The Gal in the Blue Mask:
Which, of all your characters, do you think is the most like you?

Husky Harlequin:
Andrea, the main character in Time's Alibi, is probably the most like me.  While he is strong and athletic and I'm not, we both have spent our whole lives trying to figure out who we are supposed to be.  Andrew is deeply flawed, often getting in his own way, but he is willing to keep trying to find the right path, just like me.  I wish I was more like Vikki because she is self confident and unwavering in her beliefs.

The Gal in the Blue Mask:
Why did you pick your particular genre?

Husky Harlequin:
I'm a Sci-Fi nerd raised on a steady diet of Star Trek and Star Wars.  My parents used to take me to Star Trek conventions when I was a kid.  I was delighted to find a room filled with masses of people as weird as I am!  It's strange, but the genre has been imprinted on my DNA.  Story telling in this field offers versatility.  Sci-Fi can be the story itself or merely the framework for something larger.

The Gal in the Blue Mask:
What makes your books different from others out there in this genre?

Husky Harlequin:
Time's Alibi is a time travel story, but it is more than that alone.  It is also a mystery that has a strong political theme.  So, in a sense, it is a genre mash-up.  As a nerd, I hate it when there isn't a technical explanation given for the time travel phenomenon in this type of story, so I've been careful to explain it in Time's Alibi, while hopefully not getting too bogged down in the technical descriptions.  Character development is very important to me, so there is a very literary feel to Andrew's journey in Time's Alibi, something that is often missing from Sci-Fi Thrillers.

The Gal in the Blue Mask:
What is in your "trunk"?  (Everyone has a book or project, which doesn't necessarily have to be book related, that they have put aside for a 'rainy day' or for when they have extra time.  Do you have one?

Husky Harlequin:
I would love to do an album of music.  I have a slew of riffs and nearly completed guitar tracks sitting on my Mac in GarageBand ready to be completed.  I just need to find the courage to sing, or perhaps find someone who is willing to collaborate with me.  I'm told I'm not easy to work with.  My style tends to be more rock and roll than pop, but my finger picking skills are slowly coming around.  Any takers?

The Gal in the Blue Mask:
What can we expect from you in the future?

Husky Harlequin:
Time's Alibi is the first book in a planned trilogy.  I'm hard at work on the follow up!  Despite loving Sci-Fi, I have a passion for poetry.  I want to do a series of children's books one day in anapestic tetrameter, just like Dr. Seuss.  But I imagine my stories will have a darker tone while still embracing the silliness he is famous for developing.  Now, if I could only draw.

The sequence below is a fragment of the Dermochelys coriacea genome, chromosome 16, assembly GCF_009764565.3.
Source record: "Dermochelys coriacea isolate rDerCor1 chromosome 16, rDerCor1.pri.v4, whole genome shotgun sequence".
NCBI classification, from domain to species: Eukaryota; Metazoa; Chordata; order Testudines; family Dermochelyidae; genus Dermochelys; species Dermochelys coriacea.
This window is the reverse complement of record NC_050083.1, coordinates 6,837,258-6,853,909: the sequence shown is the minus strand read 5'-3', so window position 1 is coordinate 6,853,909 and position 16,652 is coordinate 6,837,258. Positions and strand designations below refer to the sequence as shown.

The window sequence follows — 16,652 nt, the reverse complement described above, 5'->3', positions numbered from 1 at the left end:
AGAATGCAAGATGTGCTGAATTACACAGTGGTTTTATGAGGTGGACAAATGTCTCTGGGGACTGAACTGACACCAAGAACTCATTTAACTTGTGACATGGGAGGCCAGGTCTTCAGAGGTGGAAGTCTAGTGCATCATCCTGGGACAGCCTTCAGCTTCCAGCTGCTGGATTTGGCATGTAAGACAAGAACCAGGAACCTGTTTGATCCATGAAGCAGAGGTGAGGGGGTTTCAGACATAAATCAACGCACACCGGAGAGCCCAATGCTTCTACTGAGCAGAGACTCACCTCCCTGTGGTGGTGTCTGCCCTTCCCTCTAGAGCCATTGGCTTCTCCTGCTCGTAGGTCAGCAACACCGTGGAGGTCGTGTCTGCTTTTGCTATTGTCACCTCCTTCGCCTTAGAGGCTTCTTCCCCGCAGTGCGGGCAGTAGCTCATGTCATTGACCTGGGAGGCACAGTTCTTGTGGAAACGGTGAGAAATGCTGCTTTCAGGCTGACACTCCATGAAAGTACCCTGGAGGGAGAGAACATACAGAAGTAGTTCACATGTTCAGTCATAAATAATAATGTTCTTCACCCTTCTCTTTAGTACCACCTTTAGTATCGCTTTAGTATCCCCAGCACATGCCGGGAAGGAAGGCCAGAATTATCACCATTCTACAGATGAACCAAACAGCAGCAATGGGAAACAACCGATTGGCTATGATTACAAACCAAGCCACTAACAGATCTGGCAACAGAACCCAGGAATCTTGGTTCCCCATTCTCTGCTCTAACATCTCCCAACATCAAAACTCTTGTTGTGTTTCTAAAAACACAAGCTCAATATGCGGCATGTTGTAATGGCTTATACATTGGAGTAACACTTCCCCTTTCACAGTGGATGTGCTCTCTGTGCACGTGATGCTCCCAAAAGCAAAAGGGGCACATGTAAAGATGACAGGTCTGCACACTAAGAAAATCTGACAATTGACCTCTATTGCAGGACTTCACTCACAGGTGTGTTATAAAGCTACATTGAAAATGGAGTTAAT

The Gal in the Blue Mask:
Thanks for stopping by, Husky.  It was great having you.  Good luck on those future books - they sound like fun!!


About the author:
Husky is a lawyer, poet, musician, chemist, and writer from the Philadelphia area.  His high school literature class blew up  his brain, exposing a love for story telling.  He's circling back now.  He can't argue in court like Mitch McDeer, drop rhymes like Mother Goose, rock like Sergeant Pepper's Lonely Hearts Club Band, or leverage his skills in the lab like Walter White, but he can write better than Kilgore Trout.  Husky if a lover of ideas, progressive thoughts, and mankind.

Website ** Blog ** Goodreads ** Facebook ** Twitter

About the book:
Cancer.  Undetected, it relentlessly devours its host until there is nothing left.  Andrew Acheson's grandfather has been searching for a cure since a rare blood born pathogen claimed the life of his beloved wife.
            Family.  If damaged, it can be the breeding ground for social disease.  Greed infected the Acheson clan long ago.  David Acheson, the patriarch, has been missing for over a year and is presumed to be dead.  Murdered?  Kidnapped?  The FBI has no lo leads.  David's heirs can't wait to get their filthy fingers on his pharmaceutical empire.
            Discovery.  If misunderstood, it has the power to destroy.  Andrew desires the success and love that have painfully eluded him.  Without his grandfather's guidance, he may never find it.  Suddenly thrust into the center of a conflict with historic consequences, Andrew might be able to survive if he can overcome his flaws, both inherited and self-inflicted.  But first, he must find his grandfather and deal with David's most dangerous invention yet: time travel.

2 comments:

Husky Harlequin said...

Thanks for hosting me, Meghan! Great interview questions!

-Husky

Meghan H said...

You're very welcome. And thank you - I worked hard to come up with these questions :)